war almost done, your hat gone
from the door hook, your coat,
your shoes no longer scattered
with dirty socks around the floor,
less dishes in the sink, less towels
to wash and even your little
dog is quiet, sleeping in front
of the open door.

Previously published in Fullosia Press.

NOTE FROM THE AUTHOR: It truly cheered me to hear from Silver Birch Press today—I wanted to send something in reply right away. This is an older poem, written with sadness, but the door in the poem is open . . . and the relationship, somehow, actually has endured, though the couple are currently somewhat quarantined as one is a health care worker and the other is in his seventies with renal failure . . .

ABOUT THE AUTHOR: Pediatrician Kelley White has worked in inner city Philadelphia and rural New Hampshire. Her poems have appeared in Exquisite Corpse, Rattle and JAMA. Her recent books are Toxic Environment (Boston Poet Press) and Two Birds in Flame (Beech River Books.) She received a 2008 Pennsylvania Council on the Arts grant.

Tennille door
When Peace Departs
by Alarie Tennille

You pack a bag, leave
our house, pull the front
door closed between us.
Silence soon rumbles
room to room, scratching
itself. It rattles
windows, presses
an ear to the door, leans
over me in bed. Clicks
its teeth – tick, tick, tick.

CREDIT: A version of this poem was first published in the author’s collection Waking on the Moon.

NOTE FROM THE AUTHOR: For almost 43 years, my husband has made me feel happy, safe, and loved. I get nervous being alone at night on those rare occasions when Chris travels and wrote this poem while he was away. Our cats, though meaning well with their house patrols, often impersonate intruders. Now, like many of you, I’m a bit bonkers over being housebound, but togetherness is still a blessing.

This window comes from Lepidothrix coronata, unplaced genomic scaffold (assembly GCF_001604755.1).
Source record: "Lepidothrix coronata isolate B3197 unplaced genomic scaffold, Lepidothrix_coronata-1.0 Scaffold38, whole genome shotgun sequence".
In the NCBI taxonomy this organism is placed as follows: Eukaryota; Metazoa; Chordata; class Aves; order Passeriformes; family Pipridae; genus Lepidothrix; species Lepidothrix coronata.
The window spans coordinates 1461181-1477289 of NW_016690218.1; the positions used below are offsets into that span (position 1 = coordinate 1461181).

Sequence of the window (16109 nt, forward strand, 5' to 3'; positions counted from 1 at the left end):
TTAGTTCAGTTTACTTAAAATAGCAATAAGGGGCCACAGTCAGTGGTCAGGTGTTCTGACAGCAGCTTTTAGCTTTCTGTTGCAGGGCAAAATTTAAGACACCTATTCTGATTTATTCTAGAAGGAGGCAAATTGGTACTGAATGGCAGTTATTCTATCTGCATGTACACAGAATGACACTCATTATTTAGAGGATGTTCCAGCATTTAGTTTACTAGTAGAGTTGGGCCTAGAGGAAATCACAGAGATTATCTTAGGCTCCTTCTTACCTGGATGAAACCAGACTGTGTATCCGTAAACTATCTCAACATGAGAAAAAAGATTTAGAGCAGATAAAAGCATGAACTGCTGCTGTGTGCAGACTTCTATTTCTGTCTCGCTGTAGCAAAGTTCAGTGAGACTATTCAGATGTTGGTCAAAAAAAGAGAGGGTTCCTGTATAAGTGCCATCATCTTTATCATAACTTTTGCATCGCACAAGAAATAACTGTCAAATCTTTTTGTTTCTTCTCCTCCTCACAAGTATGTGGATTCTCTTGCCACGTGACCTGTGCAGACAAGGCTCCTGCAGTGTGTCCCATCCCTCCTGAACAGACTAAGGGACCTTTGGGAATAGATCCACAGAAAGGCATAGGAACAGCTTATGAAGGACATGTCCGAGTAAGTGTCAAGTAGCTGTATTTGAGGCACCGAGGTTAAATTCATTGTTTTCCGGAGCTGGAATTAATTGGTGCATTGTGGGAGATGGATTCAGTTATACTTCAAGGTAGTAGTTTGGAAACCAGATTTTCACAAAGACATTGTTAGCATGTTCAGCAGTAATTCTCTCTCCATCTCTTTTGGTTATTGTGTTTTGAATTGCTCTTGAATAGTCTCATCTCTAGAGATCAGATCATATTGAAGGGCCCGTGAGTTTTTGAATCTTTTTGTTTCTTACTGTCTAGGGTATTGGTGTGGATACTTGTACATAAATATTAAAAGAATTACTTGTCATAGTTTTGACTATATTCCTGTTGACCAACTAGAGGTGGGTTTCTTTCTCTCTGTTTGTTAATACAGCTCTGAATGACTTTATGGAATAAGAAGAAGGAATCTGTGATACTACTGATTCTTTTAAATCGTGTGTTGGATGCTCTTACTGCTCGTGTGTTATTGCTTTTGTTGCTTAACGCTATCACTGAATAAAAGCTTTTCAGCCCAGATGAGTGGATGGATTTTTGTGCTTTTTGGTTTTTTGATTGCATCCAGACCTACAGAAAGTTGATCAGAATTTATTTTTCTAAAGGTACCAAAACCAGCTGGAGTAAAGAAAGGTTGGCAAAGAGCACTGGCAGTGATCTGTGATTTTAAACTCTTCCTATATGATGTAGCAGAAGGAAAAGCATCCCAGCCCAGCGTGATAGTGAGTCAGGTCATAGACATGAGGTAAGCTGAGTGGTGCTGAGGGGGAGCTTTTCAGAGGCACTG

Tennille copy1

ABOUT THE AUTHOR: Alarie Tennille graduated from the University of Virginia in the first class admitting women. She lives in Kansas City, Missouri, where she serves on the Emeritus Board of The Writers Place. Her latest poetry collection is Waking on the Moon. Her first collection, Running Counter Clockwise, was first runner-up for the Thorpe Menn Award for Literary Excellence (both books available on Amazon). She was recently honored to receive a 2020 Fantastic Ekphrastic Award from The Ekphrastic Review. Please visit her at to check out her blog and learn more about her writing.

Patrick T. Reardon.......
Saw you at the hop
by Patrick T. Reardon

I was nine when I saw
you through open
eighth grade door —
before you went to
Army, to Europe, to
Normandy Beach a
week after D-Day,
and hernia, and
British nurse Betsie,
and Germany, the camp.

Later, a man at the
Thomist Club dance
in school basement —
what was that year? —
your head close to
low ceiling, thin, solid,
arms akimbo.

I told you to dance
with me. Your eyes
dove into my brain
and neck and lungs
and chest and heart
and stomach and dark
place, full of light.

I am your island,
you, my fortress.
We close our front
door around each
other, over us, like
a counterpane, and
I am persuaded
that neither debt nor
wealth, nor demons,
nor powers, nor
tempting, nor
weaknesses, nor
now, nor future,
nor then, nor
height, nor depth,
nor width, nor sons
nor daughters in
their wildernesses,
nor all, nor nothing,
shall separate us.
We are enough.

PHOTO: The author outside his home in Chicago.

NOTE FROM THE AUTHOR: My parents fell in love at the post-war dances in the late 1940s in the parish hall of the church and school they had earlier attended, four or five grades apart, St. Thomas Aquinas.  This poem is, in a roundabout way, about their front door and about their eyeball-to-eyeball love for each other.